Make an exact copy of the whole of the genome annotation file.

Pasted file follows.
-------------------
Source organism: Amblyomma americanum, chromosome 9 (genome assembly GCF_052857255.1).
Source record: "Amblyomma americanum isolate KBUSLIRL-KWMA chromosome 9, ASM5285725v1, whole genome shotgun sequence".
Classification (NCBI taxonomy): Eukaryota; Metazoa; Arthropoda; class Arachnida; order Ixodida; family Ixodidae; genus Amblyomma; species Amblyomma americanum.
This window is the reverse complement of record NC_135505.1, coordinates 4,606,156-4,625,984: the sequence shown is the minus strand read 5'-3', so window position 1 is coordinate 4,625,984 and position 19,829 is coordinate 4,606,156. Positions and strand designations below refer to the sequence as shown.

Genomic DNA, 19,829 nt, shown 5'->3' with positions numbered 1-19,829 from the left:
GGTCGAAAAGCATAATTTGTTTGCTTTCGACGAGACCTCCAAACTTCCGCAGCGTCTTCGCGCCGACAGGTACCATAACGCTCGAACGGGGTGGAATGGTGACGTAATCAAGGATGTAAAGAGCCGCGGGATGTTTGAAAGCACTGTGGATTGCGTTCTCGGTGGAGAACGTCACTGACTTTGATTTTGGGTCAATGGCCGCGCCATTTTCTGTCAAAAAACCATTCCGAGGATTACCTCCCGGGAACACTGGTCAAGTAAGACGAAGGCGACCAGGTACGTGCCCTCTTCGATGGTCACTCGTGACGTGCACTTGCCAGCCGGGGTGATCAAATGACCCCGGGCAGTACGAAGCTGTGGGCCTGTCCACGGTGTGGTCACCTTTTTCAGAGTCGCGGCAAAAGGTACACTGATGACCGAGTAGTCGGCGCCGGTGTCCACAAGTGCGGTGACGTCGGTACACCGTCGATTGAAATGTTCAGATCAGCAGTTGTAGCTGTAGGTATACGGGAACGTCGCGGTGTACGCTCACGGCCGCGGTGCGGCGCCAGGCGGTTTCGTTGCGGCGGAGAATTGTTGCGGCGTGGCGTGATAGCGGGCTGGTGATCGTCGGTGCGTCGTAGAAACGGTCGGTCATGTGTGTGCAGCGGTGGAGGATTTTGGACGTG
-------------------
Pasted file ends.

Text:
Source organism: Amblyomma americanum, chromosome 9 (genome assembly GCF_052857255.1).
Source record: "Amblyomma americanum isolate KBUSLIRL-KWMA chromosome 9, ASM5285725v1, whole genome shotgun sequence".
Classification (NCBI taxonomy): Eukaryota; Metazoa; Arthropoda; class Arachnida; order Ixodida; family Ixodidae; genus Amblyomma; species Amblyomma americanum.
This window is the reverse complement of record NC_135505.1, coordinates 4,606,156-4,625,984: the sequence shown is the minus strand read 5'-3', so window position 1 is coordinate 4,625,984 and position 19,829 is coordinate 4,606,156. Positions and strand designations below refer to the sequence as shown.

Genomic DNA, 19,829 nt, shown 5'->3' with positions numbered 1-19,829 from the left:
GGTCGAAAAGCATAATTTGTTTGCTTTCGACGAGACCTCCAAACTTCCGCAGCGTCTTCGCGCCGACAGGTACCATAACGCTCGAACGGGGTGGAATGGTGACGTAATCAAGGATGTAAAGAGCCGCGGGATGTTTGAAAGCACTGTGGATTGCGTTCTCGGTGGAGAACGTCACTGACTTTGATTTTGGGTCAATGGCCGCGCCATTTTCTGTCAAAAAACCATTCCGAGGATTACCTCCCGGGAACACTGGTCAAGTAAGACGAAGGCGACCAGGTACGTGCCCTCTTCGATGGTCACTCGTGACGTGCACTTGCCAGCCGGGGTGATCAAATGACCCCGGGCAGTACGAAGCTGTGGGCCTGTCCACGGTGTGGTCACCTTTTTCAGAGTCGCGGCAAAAGGTACACTGATGACCGAGTAGTCGGCGCCGGTGTCCACAAGTGCGGTGACGTCGGTACACCGTCGATTGAAATGTTCAGATCAGCAGTTGTAGCTGTAGGTATACGGGAACGTCGCGGTGTACGCTCACGGCCGCGGTGCGGCGCCAGGCGGTTTCGTTGCGGCGGAGAATTGTTGCGGCGTGGCGTGATAGCGGGCTGGTGATCGTCGGTGCGTCGTAGAAACGGTCGGTCATGTGTGTGCAGCGGTGGAGGATTTTGGACGTG